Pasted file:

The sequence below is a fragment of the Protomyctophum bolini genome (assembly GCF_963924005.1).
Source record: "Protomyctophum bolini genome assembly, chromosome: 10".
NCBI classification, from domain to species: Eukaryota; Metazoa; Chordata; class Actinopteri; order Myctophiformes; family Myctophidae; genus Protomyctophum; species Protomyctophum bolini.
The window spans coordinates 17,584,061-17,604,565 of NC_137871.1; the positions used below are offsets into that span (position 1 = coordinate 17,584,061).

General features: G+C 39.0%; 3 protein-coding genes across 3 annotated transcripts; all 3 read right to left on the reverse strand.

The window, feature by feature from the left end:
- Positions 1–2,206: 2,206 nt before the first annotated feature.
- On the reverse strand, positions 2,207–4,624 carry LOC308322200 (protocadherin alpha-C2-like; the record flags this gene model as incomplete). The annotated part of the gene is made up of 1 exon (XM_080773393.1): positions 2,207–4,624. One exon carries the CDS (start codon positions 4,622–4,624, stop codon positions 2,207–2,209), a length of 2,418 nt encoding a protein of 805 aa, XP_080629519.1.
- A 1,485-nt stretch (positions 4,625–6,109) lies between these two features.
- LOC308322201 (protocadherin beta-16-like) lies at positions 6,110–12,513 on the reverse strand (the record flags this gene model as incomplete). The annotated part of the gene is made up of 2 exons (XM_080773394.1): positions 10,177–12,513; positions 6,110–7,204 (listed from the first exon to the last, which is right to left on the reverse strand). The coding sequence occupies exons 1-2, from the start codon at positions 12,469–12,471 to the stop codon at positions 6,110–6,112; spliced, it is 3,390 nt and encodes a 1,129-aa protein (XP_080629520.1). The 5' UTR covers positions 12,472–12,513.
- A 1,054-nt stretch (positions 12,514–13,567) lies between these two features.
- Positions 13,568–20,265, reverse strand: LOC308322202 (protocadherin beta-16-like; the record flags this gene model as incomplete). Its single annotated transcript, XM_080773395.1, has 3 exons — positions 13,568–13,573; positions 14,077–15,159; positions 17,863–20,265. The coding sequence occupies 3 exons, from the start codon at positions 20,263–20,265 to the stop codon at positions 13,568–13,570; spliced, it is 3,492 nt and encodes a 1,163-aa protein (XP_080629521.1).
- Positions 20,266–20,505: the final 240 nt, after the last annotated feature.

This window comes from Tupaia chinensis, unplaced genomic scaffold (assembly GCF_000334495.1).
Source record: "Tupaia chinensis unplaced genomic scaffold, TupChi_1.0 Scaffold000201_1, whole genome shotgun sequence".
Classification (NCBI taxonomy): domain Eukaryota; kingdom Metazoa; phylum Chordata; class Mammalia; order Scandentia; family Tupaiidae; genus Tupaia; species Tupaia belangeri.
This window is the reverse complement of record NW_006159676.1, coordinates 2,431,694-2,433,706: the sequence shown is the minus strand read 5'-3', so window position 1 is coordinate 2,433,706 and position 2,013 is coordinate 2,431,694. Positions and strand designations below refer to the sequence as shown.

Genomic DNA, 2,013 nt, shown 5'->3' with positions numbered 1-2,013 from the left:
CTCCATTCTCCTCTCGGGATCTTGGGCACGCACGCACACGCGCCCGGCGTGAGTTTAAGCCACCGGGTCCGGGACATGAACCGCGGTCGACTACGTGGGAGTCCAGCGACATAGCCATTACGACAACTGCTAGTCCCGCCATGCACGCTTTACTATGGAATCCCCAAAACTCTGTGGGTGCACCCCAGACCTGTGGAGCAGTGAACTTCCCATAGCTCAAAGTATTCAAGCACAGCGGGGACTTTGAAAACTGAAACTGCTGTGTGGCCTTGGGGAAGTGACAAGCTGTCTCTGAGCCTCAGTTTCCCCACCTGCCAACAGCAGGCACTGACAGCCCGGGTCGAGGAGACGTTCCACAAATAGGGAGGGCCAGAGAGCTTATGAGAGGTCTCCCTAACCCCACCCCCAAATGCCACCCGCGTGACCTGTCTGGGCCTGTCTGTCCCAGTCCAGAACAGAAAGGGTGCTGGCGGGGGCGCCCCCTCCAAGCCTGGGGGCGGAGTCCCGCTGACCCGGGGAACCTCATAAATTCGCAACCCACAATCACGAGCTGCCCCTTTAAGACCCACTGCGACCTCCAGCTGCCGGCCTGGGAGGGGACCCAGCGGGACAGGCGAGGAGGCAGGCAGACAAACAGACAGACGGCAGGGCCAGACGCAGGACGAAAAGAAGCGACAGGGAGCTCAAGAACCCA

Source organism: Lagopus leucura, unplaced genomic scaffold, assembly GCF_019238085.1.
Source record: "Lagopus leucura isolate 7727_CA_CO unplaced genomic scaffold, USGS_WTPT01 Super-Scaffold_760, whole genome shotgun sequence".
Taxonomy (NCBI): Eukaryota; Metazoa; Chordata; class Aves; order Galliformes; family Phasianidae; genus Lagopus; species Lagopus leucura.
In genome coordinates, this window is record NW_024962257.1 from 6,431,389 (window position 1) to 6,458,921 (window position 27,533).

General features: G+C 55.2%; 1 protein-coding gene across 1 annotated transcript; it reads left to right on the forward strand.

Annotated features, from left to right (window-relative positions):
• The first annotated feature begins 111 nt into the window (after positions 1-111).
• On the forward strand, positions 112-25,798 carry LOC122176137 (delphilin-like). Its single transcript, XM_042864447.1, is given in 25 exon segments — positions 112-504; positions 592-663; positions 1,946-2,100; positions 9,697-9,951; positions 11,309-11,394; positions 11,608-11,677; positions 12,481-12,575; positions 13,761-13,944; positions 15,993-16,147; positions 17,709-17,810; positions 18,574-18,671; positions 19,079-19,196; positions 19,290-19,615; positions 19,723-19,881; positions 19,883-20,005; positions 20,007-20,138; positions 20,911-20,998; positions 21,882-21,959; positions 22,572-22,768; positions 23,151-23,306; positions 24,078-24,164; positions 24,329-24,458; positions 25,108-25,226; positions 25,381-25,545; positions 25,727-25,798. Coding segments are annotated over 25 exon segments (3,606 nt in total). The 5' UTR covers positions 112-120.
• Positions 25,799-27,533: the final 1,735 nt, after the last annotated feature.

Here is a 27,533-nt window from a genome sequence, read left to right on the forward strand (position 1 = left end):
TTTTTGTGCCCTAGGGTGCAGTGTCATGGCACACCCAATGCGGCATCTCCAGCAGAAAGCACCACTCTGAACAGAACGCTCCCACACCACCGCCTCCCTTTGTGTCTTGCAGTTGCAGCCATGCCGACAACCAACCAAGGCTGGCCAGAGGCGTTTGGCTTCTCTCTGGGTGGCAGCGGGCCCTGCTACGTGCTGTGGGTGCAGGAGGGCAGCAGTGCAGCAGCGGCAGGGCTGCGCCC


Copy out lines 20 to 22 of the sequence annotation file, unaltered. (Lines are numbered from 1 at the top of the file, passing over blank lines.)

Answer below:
Source organism: Lagopus leucura, unplaced genomic scaffold, assembly GCF_019238085.1.
Source record: "Lagopus leucura isolate 7727_CA_CO unplaced genomic scaffold, USGS_WTPT01 Super-Scaffold_760, whole genome shotgun sequence".
Taxonomy (NCBI): Eukaryota; Metazoa; Chordata; class Aves; order Galliformes; family Phasianidae; genus Lagopus; species Lagopus leucura.